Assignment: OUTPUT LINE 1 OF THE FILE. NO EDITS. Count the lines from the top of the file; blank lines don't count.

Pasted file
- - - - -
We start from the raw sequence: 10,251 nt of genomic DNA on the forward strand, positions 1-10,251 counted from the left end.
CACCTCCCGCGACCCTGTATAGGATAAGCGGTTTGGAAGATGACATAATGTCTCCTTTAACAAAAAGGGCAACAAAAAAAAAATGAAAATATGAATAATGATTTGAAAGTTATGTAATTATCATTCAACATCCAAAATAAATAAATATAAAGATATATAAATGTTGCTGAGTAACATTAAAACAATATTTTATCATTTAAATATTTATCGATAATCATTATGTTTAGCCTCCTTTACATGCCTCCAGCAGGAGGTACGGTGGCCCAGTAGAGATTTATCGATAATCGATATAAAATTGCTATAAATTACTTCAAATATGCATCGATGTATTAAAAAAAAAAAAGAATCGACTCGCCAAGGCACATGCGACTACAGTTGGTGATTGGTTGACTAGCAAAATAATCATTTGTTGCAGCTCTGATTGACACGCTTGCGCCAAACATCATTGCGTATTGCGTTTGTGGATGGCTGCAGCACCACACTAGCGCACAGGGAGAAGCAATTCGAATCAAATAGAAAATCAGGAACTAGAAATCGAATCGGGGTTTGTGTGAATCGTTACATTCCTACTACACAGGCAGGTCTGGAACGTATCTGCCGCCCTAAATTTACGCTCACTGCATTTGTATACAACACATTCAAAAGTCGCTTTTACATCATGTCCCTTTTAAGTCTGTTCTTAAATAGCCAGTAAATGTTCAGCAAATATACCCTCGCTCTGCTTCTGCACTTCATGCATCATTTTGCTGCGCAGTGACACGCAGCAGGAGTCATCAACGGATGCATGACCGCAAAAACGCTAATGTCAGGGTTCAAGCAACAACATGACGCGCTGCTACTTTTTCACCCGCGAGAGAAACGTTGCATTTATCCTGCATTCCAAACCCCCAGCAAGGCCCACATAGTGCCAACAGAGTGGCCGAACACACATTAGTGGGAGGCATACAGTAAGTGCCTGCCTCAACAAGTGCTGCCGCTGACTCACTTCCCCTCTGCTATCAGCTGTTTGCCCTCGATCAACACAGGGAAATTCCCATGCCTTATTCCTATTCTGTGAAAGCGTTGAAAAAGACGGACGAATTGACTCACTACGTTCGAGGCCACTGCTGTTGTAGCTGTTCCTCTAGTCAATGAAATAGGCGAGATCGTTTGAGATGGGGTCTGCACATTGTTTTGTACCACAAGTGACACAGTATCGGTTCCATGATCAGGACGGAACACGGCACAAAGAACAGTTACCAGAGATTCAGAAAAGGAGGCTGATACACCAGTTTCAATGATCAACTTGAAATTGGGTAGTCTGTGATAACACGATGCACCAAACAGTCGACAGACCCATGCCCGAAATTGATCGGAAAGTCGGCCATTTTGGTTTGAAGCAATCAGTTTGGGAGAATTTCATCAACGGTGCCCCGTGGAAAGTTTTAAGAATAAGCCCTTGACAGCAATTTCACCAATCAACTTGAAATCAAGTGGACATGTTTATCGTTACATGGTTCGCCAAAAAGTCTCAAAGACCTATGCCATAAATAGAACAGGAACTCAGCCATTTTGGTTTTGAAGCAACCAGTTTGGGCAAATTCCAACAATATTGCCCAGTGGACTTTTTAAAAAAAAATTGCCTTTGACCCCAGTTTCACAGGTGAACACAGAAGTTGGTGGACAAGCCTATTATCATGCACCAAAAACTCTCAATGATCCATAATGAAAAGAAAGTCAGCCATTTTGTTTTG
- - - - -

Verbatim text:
We start from the raw sequence: 10,251 nt of genomic DNA on the forward strand, positions 1-10,251 counted from the left end.